For my money, Christine Peterson offered the most important message I heard at OSCON. Way back when, she invented the term “Open Source” and, if we get behind it, which we should, the No Secret Software! rallying cry could be as big or bigger.
It’s simple: when data is gathered and used for the people as part of civic processes (voting is a good example), processing it using secret software, especially if it’s a private-sector secret, should be totally out of bounds.
This is very closely aligned to the struggle for the use of open-source software where appropriate, but “Open Source” is a term of art and is associated with ill-groomed inarticulate geeks who have odd opinions about lots of things. “Secret software” is a term that anyone can understand instantly, and it sounds creepy and dangerous; because secret software in the public sector is creepy and dangerous, and simply shouldn’t be allowed.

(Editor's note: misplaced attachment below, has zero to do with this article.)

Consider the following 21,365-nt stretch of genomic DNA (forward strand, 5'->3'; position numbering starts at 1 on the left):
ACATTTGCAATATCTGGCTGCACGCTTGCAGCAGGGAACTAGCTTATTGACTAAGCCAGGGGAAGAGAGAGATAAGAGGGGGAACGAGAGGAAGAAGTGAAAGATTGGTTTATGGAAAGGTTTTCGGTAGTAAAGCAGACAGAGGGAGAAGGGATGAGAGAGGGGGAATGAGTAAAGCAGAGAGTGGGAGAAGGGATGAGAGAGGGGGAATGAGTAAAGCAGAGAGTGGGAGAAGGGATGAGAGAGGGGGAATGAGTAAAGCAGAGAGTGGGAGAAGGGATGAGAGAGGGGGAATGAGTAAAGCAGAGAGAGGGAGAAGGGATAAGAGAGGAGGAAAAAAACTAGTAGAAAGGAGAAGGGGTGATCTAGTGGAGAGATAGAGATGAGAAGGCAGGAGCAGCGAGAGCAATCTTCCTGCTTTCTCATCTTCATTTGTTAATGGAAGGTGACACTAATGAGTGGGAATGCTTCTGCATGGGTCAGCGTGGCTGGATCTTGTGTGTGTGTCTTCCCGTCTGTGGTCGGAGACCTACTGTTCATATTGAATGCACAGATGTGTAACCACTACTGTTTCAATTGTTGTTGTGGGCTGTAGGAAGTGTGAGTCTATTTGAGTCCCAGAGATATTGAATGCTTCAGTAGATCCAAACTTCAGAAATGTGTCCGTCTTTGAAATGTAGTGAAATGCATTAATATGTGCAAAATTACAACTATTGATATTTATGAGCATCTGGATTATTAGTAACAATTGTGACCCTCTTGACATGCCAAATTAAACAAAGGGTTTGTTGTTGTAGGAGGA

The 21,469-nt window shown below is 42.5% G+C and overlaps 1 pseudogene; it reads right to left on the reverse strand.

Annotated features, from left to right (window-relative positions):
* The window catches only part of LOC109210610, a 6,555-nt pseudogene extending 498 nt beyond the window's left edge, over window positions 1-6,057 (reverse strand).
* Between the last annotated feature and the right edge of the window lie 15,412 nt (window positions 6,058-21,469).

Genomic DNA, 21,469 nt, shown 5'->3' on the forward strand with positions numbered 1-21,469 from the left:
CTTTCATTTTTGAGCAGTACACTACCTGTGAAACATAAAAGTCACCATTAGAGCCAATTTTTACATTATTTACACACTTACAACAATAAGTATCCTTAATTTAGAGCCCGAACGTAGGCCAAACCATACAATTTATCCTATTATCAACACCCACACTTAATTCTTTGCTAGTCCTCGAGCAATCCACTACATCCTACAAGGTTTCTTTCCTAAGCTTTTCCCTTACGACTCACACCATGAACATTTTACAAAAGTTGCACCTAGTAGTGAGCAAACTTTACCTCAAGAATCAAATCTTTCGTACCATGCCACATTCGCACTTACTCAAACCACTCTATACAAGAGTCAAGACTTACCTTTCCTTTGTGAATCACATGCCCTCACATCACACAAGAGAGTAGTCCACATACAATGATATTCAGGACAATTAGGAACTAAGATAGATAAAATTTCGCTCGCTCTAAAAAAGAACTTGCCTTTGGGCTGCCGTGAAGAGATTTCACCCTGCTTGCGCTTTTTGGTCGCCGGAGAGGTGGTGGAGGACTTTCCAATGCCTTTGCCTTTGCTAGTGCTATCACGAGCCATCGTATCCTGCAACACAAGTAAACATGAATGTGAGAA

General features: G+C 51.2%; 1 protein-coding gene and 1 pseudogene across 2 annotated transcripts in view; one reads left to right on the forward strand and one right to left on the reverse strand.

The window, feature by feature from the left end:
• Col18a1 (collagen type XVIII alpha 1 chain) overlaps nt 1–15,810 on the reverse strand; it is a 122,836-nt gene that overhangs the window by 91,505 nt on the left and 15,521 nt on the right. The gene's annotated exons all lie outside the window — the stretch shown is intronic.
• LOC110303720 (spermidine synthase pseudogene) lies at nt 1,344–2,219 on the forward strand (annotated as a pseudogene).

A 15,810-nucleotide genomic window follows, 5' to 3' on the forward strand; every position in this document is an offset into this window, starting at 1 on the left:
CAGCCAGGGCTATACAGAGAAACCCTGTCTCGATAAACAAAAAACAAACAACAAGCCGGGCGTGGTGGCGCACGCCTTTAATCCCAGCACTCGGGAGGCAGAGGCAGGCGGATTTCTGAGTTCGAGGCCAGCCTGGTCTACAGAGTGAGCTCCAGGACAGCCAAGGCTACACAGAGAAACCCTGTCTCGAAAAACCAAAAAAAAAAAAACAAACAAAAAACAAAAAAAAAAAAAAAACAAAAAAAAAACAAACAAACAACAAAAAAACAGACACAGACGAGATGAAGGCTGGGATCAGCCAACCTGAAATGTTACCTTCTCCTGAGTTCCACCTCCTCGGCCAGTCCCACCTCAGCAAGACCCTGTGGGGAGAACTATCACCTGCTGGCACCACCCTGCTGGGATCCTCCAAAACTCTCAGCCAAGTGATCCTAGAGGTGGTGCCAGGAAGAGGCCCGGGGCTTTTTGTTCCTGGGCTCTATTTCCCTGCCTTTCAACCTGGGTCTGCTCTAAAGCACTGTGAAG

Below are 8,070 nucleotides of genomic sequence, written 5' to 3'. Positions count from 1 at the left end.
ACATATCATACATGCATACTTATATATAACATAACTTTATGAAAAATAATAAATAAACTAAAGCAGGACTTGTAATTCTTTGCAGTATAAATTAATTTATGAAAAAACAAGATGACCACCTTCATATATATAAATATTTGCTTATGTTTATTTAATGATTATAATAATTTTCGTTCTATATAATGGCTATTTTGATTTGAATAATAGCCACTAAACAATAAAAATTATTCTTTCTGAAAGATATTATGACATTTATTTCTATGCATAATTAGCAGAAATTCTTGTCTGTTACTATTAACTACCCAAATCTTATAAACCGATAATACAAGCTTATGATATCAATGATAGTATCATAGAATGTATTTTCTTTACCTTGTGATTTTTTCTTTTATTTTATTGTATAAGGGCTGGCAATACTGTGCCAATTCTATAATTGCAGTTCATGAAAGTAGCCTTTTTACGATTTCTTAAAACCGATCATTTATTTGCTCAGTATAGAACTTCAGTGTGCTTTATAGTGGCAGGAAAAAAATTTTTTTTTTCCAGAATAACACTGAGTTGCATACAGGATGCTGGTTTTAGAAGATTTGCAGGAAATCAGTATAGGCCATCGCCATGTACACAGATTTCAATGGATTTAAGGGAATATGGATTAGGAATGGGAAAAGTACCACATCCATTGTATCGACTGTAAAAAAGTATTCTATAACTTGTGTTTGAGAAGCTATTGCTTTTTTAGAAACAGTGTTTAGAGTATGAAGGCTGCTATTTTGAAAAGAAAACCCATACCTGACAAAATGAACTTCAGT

Ms Peterson gently chided the Open-Source community for having let the e-voting debacle happen in the first place; it was foreseeable and should have been headed off. I think she has a point.
Her aim in the OSCON talk (which is online at blip.tv) was to give warning of similar battles looming in the realm of security data, which is already vast and is growing fast. It will be gathered by our governments and will be put to lots of uses involving lots of software and storage.
We will get better security and simultaneously less potential for abuse if we rule out the use of secret software. So, let’s do that.
It’s not enough to be right about an important issue. It’s vital to frame our opinions and beliefs in language that’s simple and believable and whose meaning is clear and self-evident.
I think we’re in Ms Peterson’s debt for giving us this important rhetorical tool. I’m going to start putting it to use whenever these issues come up in the civic sector. I think if we all get behind this, we’ll strengthen our position in some debates that really matter, and we’ll be better citizens.